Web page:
Burrow has already run the race of his Life. But now he can see the finish line


New Orleans—Joe Burrow looked like a thoroughbred who knows he has already run the race of his life.

But now he can see the finish line.

The 2019 Heisman Trophy winner has put together one of the greatest statistical seasons in the history of the sport: Only six players in history have thrown for more yards in a season that his 5,208. Only one has thrown more than his 55 touchdown passes (Colt Brennan, Hawaii, 58 in 2006).

With 114 yards passing in Monday night’s CFP national championship game against Clemson, he will break the LSU career record 9,115 yards, set by Tommy Hodson (1986-89). Hodson set the record in four seasons. Burrow will do it in just TWO seasons.

Burrow’s statistical achievements go on and on and on. And regardless of how Monday night’s game turns out, they can never take away those accomplishments.

Many of the records he has set during the 2019 season will never be broken. And as long as they play football at LSU’s Tiger Stadium, fans will speak fondly—and with reverence--of the legend that is Joe Burrow. Until now, Billy Cannon (the 1959 Heisman Trophy winner) and Bert Jones (LSU’s only other first-team All-America quarterback in 1972) have long reigned as the school’s football icons. Burrow has joined that exclusive fraternity this season.

But a great story—and Burrow’s pilgrimage from his native Ohio and his embrace by the LSU family is a truly great story—has to have a great ending.

That is why the usually laser-focused Burrow was even more so at Saturday’s media day. He knows that he will never fully appreciate everything he has accomplished this season if he doesn’t walk off the floor of the Mercedes-Benz Superdome with a national championship.

“I don’t think of it as a special game,” said Burrow. “I just want to prepare for this like any other game. We’ve come a long way by just doing what we do.”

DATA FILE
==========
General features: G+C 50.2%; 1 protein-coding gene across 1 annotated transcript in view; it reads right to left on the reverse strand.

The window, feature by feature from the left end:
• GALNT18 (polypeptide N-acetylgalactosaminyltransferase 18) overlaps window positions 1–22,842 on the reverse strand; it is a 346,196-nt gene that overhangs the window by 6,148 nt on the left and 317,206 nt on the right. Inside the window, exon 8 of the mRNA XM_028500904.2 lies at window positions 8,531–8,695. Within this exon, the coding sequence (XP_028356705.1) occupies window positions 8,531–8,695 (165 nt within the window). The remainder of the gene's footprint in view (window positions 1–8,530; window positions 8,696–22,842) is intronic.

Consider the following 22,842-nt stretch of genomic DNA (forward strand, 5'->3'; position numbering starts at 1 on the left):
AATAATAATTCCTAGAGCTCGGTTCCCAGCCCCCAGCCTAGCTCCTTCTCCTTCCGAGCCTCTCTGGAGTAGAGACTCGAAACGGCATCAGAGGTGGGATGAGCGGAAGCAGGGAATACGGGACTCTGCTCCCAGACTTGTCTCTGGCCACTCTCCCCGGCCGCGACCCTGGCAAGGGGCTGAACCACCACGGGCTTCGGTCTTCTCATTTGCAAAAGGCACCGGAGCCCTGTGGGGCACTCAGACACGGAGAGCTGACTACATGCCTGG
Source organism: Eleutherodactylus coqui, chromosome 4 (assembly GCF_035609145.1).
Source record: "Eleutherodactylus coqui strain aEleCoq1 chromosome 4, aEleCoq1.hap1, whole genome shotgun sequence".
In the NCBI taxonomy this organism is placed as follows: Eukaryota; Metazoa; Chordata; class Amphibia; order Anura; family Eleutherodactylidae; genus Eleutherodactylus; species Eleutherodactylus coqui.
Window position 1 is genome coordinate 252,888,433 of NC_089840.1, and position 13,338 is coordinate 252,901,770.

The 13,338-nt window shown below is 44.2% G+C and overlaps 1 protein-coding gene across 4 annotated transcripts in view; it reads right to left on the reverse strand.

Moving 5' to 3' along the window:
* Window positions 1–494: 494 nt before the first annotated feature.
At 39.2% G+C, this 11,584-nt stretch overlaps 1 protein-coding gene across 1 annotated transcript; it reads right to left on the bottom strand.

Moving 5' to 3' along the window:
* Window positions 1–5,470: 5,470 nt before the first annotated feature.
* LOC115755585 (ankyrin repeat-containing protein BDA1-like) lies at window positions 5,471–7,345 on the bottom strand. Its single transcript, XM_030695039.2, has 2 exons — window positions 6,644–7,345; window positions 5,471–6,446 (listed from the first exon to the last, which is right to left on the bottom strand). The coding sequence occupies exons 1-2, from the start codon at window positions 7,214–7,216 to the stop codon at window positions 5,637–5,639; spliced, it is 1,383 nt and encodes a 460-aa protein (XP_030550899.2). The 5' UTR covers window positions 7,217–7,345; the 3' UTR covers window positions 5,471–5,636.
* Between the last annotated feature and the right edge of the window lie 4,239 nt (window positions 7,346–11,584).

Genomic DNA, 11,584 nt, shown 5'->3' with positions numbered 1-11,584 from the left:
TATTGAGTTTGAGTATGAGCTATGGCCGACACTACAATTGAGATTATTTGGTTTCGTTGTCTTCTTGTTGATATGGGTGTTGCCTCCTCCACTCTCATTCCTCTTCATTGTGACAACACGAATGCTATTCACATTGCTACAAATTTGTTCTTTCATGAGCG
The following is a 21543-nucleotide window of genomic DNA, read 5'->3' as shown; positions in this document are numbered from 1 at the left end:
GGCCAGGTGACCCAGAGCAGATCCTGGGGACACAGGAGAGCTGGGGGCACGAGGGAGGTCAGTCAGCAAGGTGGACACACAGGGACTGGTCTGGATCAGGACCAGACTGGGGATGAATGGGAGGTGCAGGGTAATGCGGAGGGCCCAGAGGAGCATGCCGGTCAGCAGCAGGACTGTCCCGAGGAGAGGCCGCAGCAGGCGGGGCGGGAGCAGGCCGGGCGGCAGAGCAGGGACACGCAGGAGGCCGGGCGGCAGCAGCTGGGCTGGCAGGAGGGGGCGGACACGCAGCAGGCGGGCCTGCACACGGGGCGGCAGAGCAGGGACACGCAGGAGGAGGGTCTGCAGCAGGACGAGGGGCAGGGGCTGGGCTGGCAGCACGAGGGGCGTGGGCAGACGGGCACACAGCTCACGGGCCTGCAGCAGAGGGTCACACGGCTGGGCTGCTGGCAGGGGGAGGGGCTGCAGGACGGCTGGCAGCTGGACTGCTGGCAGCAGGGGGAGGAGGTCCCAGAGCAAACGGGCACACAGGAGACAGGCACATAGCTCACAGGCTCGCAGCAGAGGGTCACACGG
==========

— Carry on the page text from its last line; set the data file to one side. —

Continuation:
If Burrow has felt pressure in the run up to this game he hasn’t shown it—on the field or off. He has come up with his best in the biggest games:

**-- At No. 7 Texas on Sept. 7, he threw for 474 yards and four touchdowns, including a 61-yard strike for the winning score (45-38)

**--Against Florida he completed 21 of 24 passes for 293 yards and three touchdowns.

**--Against Alabama he completed 31 of 39 passes for 393 and three


**--Against Georgia in the SEC championship game he completed 28 of 38 passes 349 yards and four touchdowns.

**--Against Oklahoma in the semifinals of the playoffs he completed 29 of 39 passes for a career-high 493 yards.

“He’s unbelievable,” said Brent Venables, the Clemson defensive coordinator, who has had two weeks to get his unit ready for the Heisman Trophy winner. “He gets them out of a bad play and into the right play. He has incredible accuracy. If there is a hole in your coverage he will find it.”

In his session with the media on Saturday Burrow made it clear that the quarterback on the other side of the field—Clemson sophomore Trevor Lawrence—is one of the best he’s ever seen.

“The quarterback position is the most important in all of sports,” said Burrow. “And myself and Trevor are the two best at our position. That’s a big reason both teams are here.

“He (Trevor Lawrence) is a really good player. Very smooth. And still young. He’s light years ahead of where I was at his age.”

Clemson Coach Dabo Swinney suggests that fans enjoy Monday night’ quarterback match-up of Burrow—the likely No. 1 pick in the April NFL Draft—and Lawrence, the almost certain No. 1 pick in the 2021 draft.

“These are two elite quarterbacks who are getting ready to duel it out,” said Swinney. “You could change helmets and jerseys and you wouldn’t be able to tell them apart.”

Swinney was asked what advice he had for his defense, which will try to hold Burrow and his offense under their nation’s-best average of 48.9 points per game.

“You just have to hold on and do the best you can,” said Swinney. “You have to tighten up everything. And you have to remember that every play matters. I just hope we make them punt once.

“Joe is incredible, but he also has greatness behind him.”

LSU offensive coordinator Steve Ensminger said there is a painting of an Eagle in the office of LSU head coach Ed Orgeron. The inscription on the painting says: “He who searches for two rats will get none.”

In other words: Focus on the task at hand.

“Every time I see that Eagle eye I think of Joe,” Ensminger said.


Tony Barnhart